Learning Radiology xray montage

Pulmonary Alveolar Microlithiasis

General Considerations

  • Very rare, chronic disease characterized by widespread calcifications called "calcispherites" within the alveoli
  • Etiology is unknown but it has a familial incidence with an autosomal recessive inheritance pattern
  • No known calcium metabolism disorder
  • Microliths range from 0.01 to 3 mm in size and are composed of calcium phosphate

Clinical Findings

  • May remain asymptomatic until 3rd-4th decade
  • First symptom is usually dyspnea on exertion
  • Restrictive lung disease pattern
    • Eventually, there may be cyanosis and clubbing

Imaging Findings

  • Diffuse, discrete, very small, symmetric micronodular calcifications (sand-storm appearance)
    • Predominantly in mid- to lower-lung zones with sparing of apices
  • Heart borders and diaphragm are obliterated from view
  • Denser subpleural layer
  • "Black pleural line"
    • Increased lucency between dense lung parenchyma and ribs
  • Small apical bullae
  • High-resolution computed tomography is the study of choice
    • Diffuse ground-glass opacities
    • May be more prominent centrally than peripherally
    • Densely calcified, diffusely spread calcified nodules
    • May show pleural calcification as well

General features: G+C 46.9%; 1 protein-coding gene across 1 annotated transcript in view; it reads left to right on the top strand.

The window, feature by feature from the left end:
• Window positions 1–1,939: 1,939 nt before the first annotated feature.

Differential Diagnosis

  • Same "crazy-paving" described with alveolar proteinosis may be seen in microlithiasis
  • Silicosis
  • Metastatic calcification in renal disease


  • None


  • Respiratory insufficiency
  • Cyanosis
  • Clubbing
  • Pulmonary hypertension


  • Microliths may continue to form or disease may arrest

Pulmonary Alveolar Microlithiasis

Pulmonary Alveolar Microlithiasis

Pulmonary Alveolar Microlithiasis. Axial CT scans of the lower chest demonstrate extremely dense calcific material at both lung bases (red arrows) which is also producing pleural calcification (black arrows). The disease is seen to be composed of innumerable smaller calcifications (white circle). The black arrow on the conventional chest radiograph points to the lower lobe predominance. The blue arrow points to calcification of the fissures.
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Pulmonary alveolar microlithiasis presenting with crazy-paving pattern on high resolution CT.  British Journal of Radiology (2004) 77, 974-976.  E L Gasparetto, MD;  P Tazoniero, MD; D L Escuissato, MD;  E Marchiori, MD;  R L Frare e Silva, MD and D Sakamoto, MD.


Case report - pulmonary alveolar microlithiasis. MS Shah, KI Nanavati, N Airon, RR Shah, BD Joshi.  CHEST: 2003  |  Volume : 13  |  Issue : 3  |  Page : 277-279